UK carbon footprint falls over 20 per cent

The UK's total carbon footprint - used to cover consumption-related emissions wherever in the world they occur - fell by 21 per cent between 2007 and 2017, new Government data has revealed.

In order for GHG emissions to be classed as consumption-related, they much be either directly attributable to UK households; generated by the value chain of UK-produced goods and services used by UK residents; or embedded in the value chain of imported goods and services that were ultimately used in the UK.

The data reveals that the national carbon footprint stood at 772m tonnes of CO2e in 2017, down 21 per cent from the 2007 peak of 977m tonnes and down 9 per cent from 1997, when the current series of records began.

Defra analysts broadly attribute this trend to the decarbonisation of energy used to manufacture products; the ongoing shift to service-based models; and efficiency improvements.

On a shorter-term basis, the report also documents a 3 per cent year-on-year reduction in the UK’s carbon footprint from 2016 to 2017. According to Defra, this is in line with the year-on-year trends throughout the rest of the decade and is largely the result in reduced domestic travel, and of the use of renewable electricity by UK manufacturers.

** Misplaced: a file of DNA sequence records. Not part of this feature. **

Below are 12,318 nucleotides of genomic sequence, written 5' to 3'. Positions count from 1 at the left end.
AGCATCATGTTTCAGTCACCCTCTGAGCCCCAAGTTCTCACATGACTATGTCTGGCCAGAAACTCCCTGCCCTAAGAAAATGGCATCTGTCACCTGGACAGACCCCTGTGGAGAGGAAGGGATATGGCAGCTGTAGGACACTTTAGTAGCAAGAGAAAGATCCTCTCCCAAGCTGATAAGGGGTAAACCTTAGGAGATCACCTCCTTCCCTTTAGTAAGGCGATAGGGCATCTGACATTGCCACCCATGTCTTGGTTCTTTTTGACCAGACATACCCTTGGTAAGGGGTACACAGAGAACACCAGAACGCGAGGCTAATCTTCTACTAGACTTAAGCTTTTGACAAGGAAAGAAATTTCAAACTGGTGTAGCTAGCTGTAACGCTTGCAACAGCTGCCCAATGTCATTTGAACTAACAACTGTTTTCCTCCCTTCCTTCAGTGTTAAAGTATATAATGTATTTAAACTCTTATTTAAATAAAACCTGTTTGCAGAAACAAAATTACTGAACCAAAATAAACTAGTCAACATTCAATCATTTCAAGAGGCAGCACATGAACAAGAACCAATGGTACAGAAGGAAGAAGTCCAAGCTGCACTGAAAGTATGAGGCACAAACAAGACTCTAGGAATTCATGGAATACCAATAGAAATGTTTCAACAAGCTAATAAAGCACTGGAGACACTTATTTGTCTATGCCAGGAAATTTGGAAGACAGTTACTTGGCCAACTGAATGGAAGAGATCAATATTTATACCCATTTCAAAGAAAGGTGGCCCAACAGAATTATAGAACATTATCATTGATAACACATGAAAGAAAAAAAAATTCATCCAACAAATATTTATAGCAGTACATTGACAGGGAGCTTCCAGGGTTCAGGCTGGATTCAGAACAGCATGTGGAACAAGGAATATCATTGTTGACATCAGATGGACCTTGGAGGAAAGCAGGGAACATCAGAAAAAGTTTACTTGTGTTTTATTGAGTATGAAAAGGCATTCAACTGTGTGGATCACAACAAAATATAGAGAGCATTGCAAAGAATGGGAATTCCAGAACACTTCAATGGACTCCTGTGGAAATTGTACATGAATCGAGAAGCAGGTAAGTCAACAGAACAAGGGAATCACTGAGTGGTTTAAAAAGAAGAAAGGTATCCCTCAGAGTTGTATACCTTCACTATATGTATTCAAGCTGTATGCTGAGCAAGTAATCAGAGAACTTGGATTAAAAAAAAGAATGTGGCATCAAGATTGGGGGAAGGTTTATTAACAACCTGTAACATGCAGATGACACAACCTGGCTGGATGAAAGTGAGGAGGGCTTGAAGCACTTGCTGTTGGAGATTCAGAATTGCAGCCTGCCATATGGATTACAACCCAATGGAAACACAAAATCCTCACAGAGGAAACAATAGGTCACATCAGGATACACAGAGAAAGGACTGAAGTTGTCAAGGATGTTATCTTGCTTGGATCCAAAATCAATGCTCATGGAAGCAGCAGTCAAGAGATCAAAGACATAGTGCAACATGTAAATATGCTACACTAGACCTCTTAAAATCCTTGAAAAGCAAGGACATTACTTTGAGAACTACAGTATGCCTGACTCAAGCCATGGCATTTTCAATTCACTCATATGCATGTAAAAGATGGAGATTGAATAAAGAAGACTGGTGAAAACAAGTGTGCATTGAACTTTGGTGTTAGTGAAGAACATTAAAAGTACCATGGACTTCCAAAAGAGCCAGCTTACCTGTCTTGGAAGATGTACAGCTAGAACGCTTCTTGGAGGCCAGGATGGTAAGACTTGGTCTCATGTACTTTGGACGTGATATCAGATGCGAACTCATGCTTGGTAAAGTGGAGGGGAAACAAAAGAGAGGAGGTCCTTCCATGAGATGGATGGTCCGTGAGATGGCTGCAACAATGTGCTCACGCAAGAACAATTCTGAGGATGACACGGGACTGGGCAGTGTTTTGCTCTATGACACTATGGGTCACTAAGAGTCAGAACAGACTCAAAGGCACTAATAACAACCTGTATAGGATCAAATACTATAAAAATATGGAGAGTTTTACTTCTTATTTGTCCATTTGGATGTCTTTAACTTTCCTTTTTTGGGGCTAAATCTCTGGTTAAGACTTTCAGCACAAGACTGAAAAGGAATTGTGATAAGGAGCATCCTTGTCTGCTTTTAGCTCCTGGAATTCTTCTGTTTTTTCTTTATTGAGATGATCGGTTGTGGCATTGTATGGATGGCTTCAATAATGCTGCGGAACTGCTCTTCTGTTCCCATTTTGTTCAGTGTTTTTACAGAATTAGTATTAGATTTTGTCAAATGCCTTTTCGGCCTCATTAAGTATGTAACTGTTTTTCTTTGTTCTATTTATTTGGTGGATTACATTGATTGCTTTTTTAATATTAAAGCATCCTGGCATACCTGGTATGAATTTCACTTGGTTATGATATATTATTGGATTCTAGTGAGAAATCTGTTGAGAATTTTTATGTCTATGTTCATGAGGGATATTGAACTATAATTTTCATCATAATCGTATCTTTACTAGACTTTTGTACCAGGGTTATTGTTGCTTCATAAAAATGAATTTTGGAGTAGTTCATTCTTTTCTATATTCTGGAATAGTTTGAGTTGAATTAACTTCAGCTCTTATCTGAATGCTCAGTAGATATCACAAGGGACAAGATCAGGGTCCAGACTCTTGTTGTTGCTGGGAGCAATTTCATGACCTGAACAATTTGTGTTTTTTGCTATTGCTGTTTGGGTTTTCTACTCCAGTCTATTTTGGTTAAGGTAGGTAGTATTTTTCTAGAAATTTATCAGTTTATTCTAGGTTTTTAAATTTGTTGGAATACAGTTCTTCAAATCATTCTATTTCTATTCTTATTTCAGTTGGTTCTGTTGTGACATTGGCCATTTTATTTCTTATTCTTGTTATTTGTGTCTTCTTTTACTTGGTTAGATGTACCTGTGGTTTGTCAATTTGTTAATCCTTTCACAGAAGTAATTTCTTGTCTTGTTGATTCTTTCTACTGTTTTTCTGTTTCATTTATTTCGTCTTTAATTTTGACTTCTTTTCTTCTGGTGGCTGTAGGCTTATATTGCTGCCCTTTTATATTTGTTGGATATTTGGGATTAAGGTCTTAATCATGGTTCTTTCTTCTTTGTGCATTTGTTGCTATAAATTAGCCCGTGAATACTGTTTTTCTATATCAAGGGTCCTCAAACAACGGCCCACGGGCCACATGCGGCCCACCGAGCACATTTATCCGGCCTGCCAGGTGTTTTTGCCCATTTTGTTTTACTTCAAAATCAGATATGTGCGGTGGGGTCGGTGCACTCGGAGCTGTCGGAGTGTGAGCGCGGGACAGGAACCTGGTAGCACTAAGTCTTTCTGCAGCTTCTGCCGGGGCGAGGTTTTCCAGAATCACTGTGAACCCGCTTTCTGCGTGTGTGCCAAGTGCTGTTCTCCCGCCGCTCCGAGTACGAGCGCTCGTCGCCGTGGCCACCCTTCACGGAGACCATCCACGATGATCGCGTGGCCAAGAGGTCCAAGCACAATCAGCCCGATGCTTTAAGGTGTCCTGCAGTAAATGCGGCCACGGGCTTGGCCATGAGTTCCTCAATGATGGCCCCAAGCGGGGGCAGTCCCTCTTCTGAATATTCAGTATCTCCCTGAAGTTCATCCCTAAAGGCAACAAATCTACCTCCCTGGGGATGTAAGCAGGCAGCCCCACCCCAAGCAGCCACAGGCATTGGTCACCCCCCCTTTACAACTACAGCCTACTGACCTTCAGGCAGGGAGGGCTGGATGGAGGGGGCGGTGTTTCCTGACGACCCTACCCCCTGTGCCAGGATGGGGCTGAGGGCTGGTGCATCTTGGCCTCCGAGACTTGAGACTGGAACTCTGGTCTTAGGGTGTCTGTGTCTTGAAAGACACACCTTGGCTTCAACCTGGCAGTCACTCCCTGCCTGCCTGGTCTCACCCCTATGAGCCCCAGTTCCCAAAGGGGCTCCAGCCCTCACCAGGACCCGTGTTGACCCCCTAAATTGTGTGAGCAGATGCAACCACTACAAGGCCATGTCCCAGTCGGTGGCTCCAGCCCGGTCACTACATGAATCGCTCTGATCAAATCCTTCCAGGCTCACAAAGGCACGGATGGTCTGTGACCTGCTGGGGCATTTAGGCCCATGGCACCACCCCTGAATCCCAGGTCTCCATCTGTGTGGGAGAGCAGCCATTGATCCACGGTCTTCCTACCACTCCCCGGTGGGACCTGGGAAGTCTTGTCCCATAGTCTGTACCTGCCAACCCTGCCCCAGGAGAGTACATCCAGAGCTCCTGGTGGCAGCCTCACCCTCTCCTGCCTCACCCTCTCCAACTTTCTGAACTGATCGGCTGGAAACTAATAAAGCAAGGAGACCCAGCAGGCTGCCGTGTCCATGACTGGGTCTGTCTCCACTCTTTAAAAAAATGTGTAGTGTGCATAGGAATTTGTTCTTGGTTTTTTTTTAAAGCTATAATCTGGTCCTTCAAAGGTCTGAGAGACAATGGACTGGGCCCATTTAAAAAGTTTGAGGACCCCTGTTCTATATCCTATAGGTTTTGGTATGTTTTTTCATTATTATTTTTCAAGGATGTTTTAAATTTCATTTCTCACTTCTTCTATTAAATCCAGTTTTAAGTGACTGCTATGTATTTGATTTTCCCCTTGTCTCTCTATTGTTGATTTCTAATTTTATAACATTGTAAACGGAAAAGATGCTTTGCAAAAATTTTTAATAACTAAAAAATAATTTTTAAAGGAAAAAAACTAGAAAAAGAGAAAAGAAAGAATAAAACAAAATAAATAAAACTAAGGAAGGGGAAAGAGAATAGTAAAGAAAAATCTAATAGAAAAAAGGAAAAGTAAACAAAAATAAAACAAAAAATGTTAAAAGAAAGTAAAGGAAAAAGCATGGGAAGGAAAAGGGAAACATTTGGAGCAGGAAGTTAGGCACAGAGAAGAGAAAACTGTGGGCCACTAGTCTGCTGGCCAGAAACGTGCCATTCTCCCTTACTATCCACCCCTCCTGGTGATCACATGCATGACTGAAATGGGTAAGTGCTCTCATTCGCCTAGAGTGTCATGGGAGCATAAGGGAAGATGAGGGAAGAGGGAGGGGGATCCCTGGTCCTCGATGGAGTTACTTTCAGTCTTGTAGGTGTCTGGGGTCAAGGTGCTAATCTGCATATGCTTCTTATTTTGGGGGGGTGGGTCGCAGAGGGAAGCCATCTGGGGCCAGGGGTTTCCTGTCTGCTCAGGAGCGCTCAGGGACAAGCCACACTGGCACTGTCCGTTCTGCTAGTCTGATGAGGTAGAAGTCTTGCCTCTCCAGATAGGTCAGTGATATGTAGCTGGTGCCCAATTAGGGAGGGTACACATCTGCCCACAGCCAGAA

As well as providing a broad overview, the report breaks down trends in emissions from each of the three sources classed as consumption-related.

Emissions generated by the value chain of UK-produced goods and services used by UK residents fell by almost one-third (31 per cent) between 1997 and 2017, as businesses invested in energy efficiency, resource efficiency and renewable energy.

But emissions directly attributable to UK housing stagnated. Every year since 1997, they have stood at between 140 and 160m tonnes of CO2e. While the UK’s housing stock has grown over this 20-year period, green groups including the Government’s own Committee on Climate Change (CCC)have repeatedly pointed out that policy action surrounding energy efficiency and low-carbon heat for homes has not been ambitious enough to meet key climate targets.

The picture for emissions embedded in imports, meanwhile, is more complex. A slight decrease from 361m tonnes of CO2e to 358m tonnes of CO2e was recorded from 2016 to 2017. This figure is 18 per cent higher than 1997 levels.

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